An estimated 100 million people around the world are homeless, a statistic that Alistair Parvin hopes to help change.
In August 2011, Parvin helped start WikiHouse, an "open source construction set" designed to let those with little or no building experience construct sturdy, long-lasting homes. A would-be builder downloads free sketches of each piece of a house from the Wikihouse website, carts materials to a machine shop for carving, then assembles the house based on instructions, much like one would assemble an item of IKEA furniture.
"Two or three people working together can build a small house in about a day," Parvin said at a TED gathering Thursday, the Agence France-Presse reported. "People continually get confused between construction work and having fun."
At TEDGlobal in June 2012, the WikiHouse team won a cash prize for being "likely to spur" a city of the future. They took the prize money to Brazil, where they teamed up with Dharma, a local youth mobilization project, and the analysis agency BrazilIntel, to begin building houses in the country's poorest slums.
Since the cost of machinery is still prohibitive for many, the team hopes to set up a "maker lab" in Brazil, with a computer-controlled cutter that can turn plywood into building materials for WikiHouses, PopUpCity reports.
"Our aim [is] to tap into a creative maker culture that exists in the favela and provide the community with the tools, ideas and capabilities baked into the WikiHouse ethos to take their skills to the next level," reads the webpage for the Brazilian project, now dubbed WikiHouse: Rio. The team hopes to eventually create many such "maker labs" in poor communities around the world.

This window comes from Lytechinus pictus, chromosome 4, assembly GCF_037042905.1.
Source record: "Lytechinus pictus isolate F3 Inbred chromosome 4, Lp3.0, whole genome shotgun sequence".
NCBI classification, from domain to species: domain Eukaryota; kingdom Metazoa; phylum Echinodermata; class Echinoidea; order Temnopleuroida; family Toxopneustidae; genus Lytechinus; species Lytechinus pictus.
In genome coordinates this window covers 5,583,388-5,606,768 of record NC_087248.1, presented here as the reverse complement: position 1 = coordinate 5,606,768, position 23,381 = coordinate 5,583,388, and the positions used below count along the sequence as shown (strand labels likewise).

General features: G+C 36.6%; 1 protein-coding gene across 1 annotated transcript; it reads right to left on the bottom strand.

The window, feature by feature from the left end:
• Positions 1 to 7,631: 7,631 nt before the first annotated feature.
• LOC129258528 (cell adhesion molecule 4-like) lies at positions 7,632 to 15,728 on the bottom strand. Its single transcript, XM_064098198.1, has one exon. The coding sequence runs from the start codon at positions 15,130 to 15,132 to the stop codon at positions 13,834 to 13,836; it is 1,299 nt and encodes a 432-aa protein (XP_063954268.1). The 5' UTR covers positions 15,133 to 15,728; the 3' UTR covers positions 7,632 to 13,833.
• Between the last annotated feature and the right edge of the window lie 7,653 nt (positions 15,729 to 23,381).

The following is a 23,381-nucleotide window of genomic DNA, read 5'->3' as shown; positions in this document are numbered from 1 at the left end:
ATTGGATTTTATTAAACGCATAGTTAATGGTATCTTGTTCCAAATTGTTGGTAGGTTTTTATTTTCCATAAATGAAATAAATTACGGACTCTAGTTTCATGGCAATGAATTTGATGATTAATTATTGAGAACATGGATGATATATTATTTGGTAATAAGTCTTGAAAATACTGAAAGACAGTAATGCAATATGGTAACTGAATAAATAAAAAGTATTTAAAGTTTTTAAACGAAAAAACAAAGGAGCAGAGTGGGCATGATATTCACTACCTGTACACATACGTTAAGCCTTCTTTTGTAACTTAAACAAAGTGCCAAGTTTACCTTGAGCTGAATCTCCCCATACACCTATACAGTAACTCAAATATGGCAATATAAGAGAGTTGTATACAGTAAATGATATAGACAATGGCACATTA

By September of last year, WikiHouse had built eight prototype houses. But it might face competition from other companies that also offer inexpensive models to build houses.
The Pallet House project, an initiative to create housing from discarded wooden shipping pallets, won an honorable mention in a 2011 competition to design refugee-friendly traditional housing. The MyShelter Foundation and Hug It Forward, meanwhile, have begun building small shelters and schools out of discarded plastic bottles in the Philippines and Guatemala. And U.S.-based company Tumbleweed has made a business of selling plans to people hoping to build so-called "Tiny Houses," cheap, small homes that can be transported on trailers or trucks.
Still, in the burgeoning sphere of "democratized design," alternatives for less expensive housing will likely only help the movement grow. Parvin, at least, remains optimistic. “For too long, cities have been made by the 1 percent and consumed by the 99 percent," he told TED. "We wanted to see what it would take to create something that would allow the 99 percent to make cities for the 99 percent.”
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